By Irene Best Nyapendi
Four Uganda Christian University (UCU) students had a resume-building experience during a one-month internship in Spain and Italy.
Amos Mangeni, Sharon Longora, Agatha Ankunda and Ronald Omugalanda Mayanja, who studied for a one-year, UCU Post Graduate Diploma in Sustainable Business and Renewable Energy in 2022, were chosen from among their class of 10 to travel to the two European countries for a program sponsored by the Erasmus+ Program of the European Union.
The students were at Sapienza University of Rome, Italy, between January 16-27, 2023, and were at the University of Cadiz, Spain, from January 30 to February 10. They returned to Uganda on February 12.
The focus of the visit was renewable energy. Mangeni, Longora, Ankunda and Mayanja observed and learned about how other countries were making strides in clean energy to better prepare them to harness renewable energy in Uganda.
Mangeni shared that he made contacts that promised further collaboration after he left their countries.
“This means a lot to me,” he said. “It was an opportunity to interact with different people from different fields and experiences, new software and machines.”
He was impressed by the technologies.
“I visited a 100kw Solar PV grid connected plant at the University of Cadiz faculty of business in (Andalusia) Spain,” he said. “This PV plant supplies energy to the faculty and the surplus is connected to the grid for sale, especially during the day.”
Mangeni said the university buys electricity from the national grid whenever the need arises. The quadruple got a chance to install a 0.6kw PV grid connected system at the University of Cadiz’s faculty of engineering.
“It was an opportunity not only to learn more about renewable energy, but to network with experts for future collaborations on renewable energy projects to advance the energy transition,” Ankunda concurred.
Ankunda commended the University of Cadiz for giving them access to their laboratories where they did practical experiments on the application of technologies. The tryouts came at the right time for her because she will use the knowledge to train others specific to solar systems, bridging the gender gap, in the Women Renewable Energy Association (WREA) in Uganda.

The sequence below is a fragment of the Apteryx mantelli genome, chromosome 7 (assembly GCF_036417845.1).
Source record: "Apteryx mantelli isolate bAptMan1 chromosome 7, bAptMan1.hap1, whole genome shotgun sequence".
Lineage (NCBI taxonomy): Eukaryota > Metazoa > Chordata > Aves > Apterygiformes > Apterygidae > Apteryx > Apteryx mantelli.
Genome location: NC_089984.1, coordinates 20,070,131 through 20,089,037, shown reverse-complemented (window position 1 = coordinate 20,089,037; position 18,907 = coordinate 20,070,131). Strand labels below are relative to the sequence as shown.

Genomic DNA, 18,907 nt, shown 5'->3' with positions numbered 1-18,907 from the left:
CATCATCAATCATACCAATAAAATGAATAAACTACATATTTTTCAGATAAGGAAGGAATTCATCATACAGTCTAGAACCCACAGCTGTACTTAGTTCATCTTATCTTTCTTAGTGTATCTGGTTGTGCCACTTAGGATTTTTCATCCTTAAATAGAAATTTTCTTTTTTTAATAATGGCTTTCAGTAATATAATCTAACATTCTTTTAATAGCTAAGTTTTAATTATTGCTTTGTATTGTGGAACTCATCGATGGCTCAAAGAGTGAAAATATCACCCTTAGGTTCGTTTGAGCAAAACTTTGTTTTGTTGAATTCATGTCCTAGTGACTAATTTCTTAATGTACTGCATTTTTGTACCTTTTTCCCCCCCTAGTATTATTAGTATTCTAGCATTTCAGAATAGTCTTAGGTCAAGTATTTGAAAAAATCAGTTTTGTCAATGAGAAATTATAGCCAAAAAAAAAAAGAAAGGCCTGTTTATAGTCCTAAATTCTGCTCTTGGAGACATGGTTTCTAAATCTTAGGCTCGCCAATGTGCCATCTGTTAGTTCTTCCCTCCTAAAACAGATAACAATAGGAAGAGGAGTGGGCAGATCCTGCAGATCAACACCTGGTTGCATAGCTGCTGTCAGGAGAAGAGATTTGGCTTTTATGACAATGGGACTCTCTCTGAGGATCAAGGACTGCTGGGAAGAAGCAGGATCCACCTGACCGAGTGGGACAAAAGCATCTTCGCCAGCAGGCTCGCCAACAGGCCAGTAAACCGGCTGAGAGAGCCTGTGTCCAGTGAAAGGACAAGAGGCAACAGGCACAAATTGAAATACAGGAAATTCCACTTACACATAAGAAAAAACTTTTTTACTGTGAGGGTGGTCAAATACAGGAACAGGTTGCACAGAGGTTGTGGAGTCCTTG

“I was also intrigued by their enforcement of sustainability approaches whereby most businesses were using recyclable bags and wooden cutlery for restaurants,” Ankunda said. “Wood is environmentally friendly because it can decompose.”
Ankunda and Longora enjoyed field visits to renewable energy project sites One example was the privately-owned hydropower plant in Ascoli, Italy. The power plant in Ascoli is in a mountainous area and taps water from a river that is 45km (27 miles) away. The plant produces hydro energy and feeds it into the grid.
“This hydro power plant is also used for irrigation,” Ankunda said. “They channel water from the river, it is pumped and sent to the farm.”
Uganda’s location at the equator and receiving moderately 6 to 7 hours of sunshine per day is an added reason for communities to shift from hydro power to solar.
Ankunda interacted with a team of professors conducting research on sustainable waste management – an exposure relevant to a similar project in Uganda.
For Mayanja, gaining added knowledge on how to set up a solar system was valuable. “I am forever grateful to God for the answered prayer to be included on the list to go to Italy,” he said.
“I worked with fellow students to connect the solar panels, generate energy and connect the direct current energy to the converter to change it. It is then converted to alternate current energy, then connected to the grid,” he said.
He said that such a project can even be installed at UCU as well as communities that are not connected to the national grid.
Mayanja observed energy-saving practices throughout Spain. One example is polythene bags in the supermarkets with messages of reduce, reuse and recycle, the 3 RS of sustainability. Another lesson came from a session on how hydro and wind energies are generated.